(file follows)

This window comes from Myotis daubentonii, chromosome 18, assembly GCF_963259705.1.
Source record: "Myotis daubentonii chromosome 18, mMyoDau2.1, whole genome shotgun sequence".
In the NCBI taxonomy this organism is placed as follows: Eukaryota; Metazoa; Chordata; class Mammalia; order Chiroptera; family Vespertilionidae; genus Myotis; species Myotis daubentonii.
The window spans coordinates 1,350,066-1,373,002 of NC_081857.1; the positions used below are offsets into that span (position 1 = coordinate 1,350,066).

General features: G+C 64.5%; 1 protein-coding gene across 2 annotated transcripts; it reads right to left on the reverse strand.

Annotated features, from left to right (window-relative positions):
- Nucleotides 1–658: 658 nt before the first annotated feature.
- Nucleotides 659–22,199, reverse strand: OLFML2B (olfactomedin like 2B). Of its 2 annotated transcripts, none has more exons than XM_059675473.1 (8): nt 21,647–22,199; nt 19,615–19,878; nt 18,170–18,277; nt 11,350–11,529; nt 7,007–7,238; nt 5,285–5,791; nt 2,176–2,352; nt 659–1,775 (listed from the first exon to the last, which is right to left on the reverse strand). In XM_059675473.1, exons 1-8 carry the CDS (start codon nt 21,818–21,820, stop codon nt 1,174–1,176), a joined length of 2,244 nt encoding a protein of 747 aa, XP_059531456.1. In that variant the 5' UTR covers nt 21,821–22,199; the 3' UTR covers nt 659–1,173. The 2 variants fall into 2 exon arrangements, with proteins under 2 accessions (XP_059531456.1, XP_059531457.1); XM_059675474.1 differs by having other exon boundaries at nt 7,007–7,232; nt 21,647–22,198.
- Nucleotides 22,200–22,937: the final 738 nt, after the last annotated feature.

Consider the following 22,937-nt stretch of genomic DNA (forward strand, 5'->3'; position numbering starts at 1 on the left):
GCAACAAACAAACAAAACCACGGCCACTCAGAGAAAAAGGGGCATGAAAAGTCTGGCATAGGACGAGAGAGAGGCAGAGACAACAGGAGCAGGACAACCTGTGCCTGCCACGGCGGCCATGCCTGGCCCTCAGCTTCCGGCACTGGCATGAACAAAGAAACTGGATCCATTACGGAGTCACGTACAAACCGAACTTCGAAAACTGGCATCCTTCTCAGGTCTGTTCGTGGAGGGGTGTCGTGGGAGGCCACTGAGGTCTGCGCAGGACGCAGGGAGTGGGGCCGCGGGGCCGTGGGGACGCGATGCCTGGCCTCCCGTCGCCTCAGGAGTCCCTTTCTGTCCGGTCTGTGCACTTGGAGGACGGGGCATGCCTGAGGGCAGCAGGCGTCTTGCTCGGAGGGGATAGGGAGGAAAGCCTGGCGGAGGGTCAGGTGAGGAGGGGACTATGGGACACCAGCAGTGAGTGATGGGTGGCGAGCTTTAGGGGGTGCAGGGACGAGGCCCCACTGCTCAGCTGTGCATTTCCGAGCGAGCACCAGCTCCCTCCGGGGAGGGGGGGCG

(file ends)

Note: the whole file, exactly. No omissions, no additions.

This window comes from Myotis daubentonii, chromosome 18, assembly GCF_963259705.1.
Source record: "Myotis daubentonii chromosome 18, mMyoDau2.1, whole genome shotgun sequence".
In the NCBI taxonomy this organism is placed as follows: Eukaryota; Metazoa; Chordata; class Mammalia; order Chiroptera; family Vespertilionidae; genus Myotis; species Myotis daubentonii.
The window spans coordinates 1,350,066-1,373,002 of NC_081857.1; the positions used below are offsets into that span (position 1 = coordinate 1,350,066).

General features: G+C 64.5%; 1 protein-coding gene across 2 annotated transcripts; it reads right to left on the reverse strand.

Annotated features, from left to right (window-relative positions):
- Nucleotides 1–658: 658 nt before the first annotated feature.
- Nucleotides 659–22,199, reverse strand: OLFML2B (olfactomedin like 2B). Of its 2 annotated transcripts, none has more exons than XM_059675473.1 (8): nt 21,647–22,199; nt 19,615–19,878; nt 18,170–18,277; nt 11,350–11,529; nt 7,007–7,238; nt 5,285–5,791; nt 2,176–2,352; nt 659–1,775 (listed from the first exon to the last, which is right to left on the reverse strand). In XM_059675473.1, exons 1-8 carry the CDS (start codon nt 21,818–21,820, stop codon nt 1,174–1,176), a joined length of 2,244 nt encoding a protein of 747 aa, XP_059531456.1. In that variant the 5' UTR covers nt 21,821–22,199; the 3' UTR covers nt 659–1,173. The 2 variants fall into 2 exon arrangements, with proteins under 2 accessions (XP_059531456.1, XP_059531457.1); XM_059675474.1 differs by having other exon boundaries at nt 7,007–7,232; nt 21,647–22,198.
- Nucleotides 22,200–22,937: the final 738 nt, after the last annotated feature.

Consider the following 22,937-nt stretch of genomic DNA (forward strand, 5'->3'; position numbering starts at 1 on the left):
GCAACAAACAAACAAAACCACGGCCACTCAGAGAAAAAGGGGCATGAAAAGTCTGGCATAGGACGAGAGAGAGGCAGAGACAACAGGAGCAGGACAACCTGTGCCTGCCACGGCGGCCATGCCTGGCCCTCAGCTTCCGGCACTGGCATGAACAAAGAAACTGGATCCATTACGGAGTCACGTACAAACCGAACTTCGAAAACTGGCATCCTTCTCAGGTCTGTTCGTGGAGGGGTGTCGTGGGAGGCCACTGAGGTCTGCGCAGGACGCAGGGAGTGGGGCCGCGGGGCCGTGGGGACGCGATGCCTGGCCTCCCGTCGCCTCAGGAGTCCCTTTCTGTCCGGTCTGTGCACTTGGAGGACGGGGCATGCCTGAGGGCAGCAGGCGTCTTGCTCGGAGGGGATAGGGAGGAAAGCCTGGCGGAGGGTCAGGTGAGGAGGGGACTATGGGACACCAGCAGTGAGTGATGGGTGGCGAGCTTTAGGGGGTGCAGGGACGAGGCCCCACTGCTCAGCTGTGCATTTCCGAGCGAGCACCAGCTCCCTCCGGGGAGGGGGGGCG